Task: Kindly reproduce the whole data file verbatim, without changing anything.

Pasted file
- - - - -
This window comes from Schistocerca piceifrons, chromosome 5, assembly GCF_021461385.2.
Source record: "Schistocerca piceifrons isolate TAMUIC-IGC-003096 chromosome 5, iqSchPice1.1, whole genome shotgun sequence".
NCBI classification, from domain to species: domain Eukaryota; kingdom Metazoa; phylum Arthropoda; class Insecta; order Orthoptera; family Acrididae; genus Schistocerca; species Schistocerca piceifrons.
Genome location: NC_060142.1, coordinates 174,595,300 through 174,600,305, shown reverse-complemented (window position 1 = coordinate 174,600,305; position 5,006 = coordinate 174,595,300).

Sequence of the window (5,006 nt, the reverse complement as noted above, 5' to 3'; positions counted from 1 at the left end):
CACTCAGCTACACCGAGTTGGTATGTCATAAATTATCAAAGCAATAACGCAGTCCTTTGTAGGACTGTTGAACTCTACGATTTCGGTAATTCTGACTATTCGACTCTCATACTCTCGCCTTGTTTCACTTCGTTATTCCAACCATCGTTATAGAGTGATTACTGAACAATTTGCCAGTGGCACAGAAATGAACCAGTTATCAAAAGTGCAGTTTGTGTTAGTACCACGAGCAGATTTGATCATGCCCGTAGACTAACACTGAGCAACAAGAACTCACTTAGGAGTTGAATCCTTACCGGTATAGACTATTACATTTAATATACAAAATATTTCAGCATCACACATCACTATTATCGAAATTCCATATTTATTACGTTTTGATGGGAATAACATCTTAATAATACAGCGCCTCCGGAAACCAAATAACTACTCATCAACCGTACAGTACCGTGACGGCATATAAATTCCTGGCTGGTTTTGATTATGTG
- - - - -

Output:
This window comes from Schistocerca piceifrons, chromosome 5, assembly GCF_021461385.2.
Source record: "Schistocerca piceifrons isolate TAMUIC-IGC-003096 chromosome 5, iqSchPice1.1, whole genome shotgun sequence".
NCBI classification, from domain to species: domain Eukaryota; kingdom Metazoa; phylum Arthropoda; class Insecta; order Orthoptera; family Acrididae; genus Schistocerca; species Schistocerca piceifrons.
Genome location: NC_060142.1, coordinates 174,595,300 through 174,600,305, shown reverse-complemented (window position 1 = coordinate 174,600,305; position 5,006 = coordinate 174,595,300).

Sequence of the window (5,006 nt, the reverse complement as noted above, 5' to 3'; positions counted from 1 at the left end):
CACTCAGCTACACCGAGTTGGTATGTCATAAATTATCAAAGCAATAACGCAGTCCTTTGTAGGACTGTTGAACTCTACGATTTCGGTAATTCTGACTATTCGACTCTCATACTCTCGCCTTGTTTCACTTCGTTATTCCAACCATCGTTATAGAGTGATTACTGAACAATTTGCCAGTGGCACAGAAATGAACCAGTTATCAAAAGTGCAGTTTGTGTTAGTACCACGAGCAGATTTGATCATGCCCGTAGACTAACACTGAGCAACAAGAACTCACTTAGGAGTTGAATCCTTACCGGTATAGACTATTACATTTAATATACAAAATATTTCAGCATCACACATCACTATTATCGAAATTCCATATTTATTACGTTTTGATGGGAATAACATCTTAATAATACAGCGCCTCCGGAAACCAAATAACTACTCATCAACCGTACAGTACCGTGACGGCATATAAATTCCTGGCTGGTTTTGATTATGTG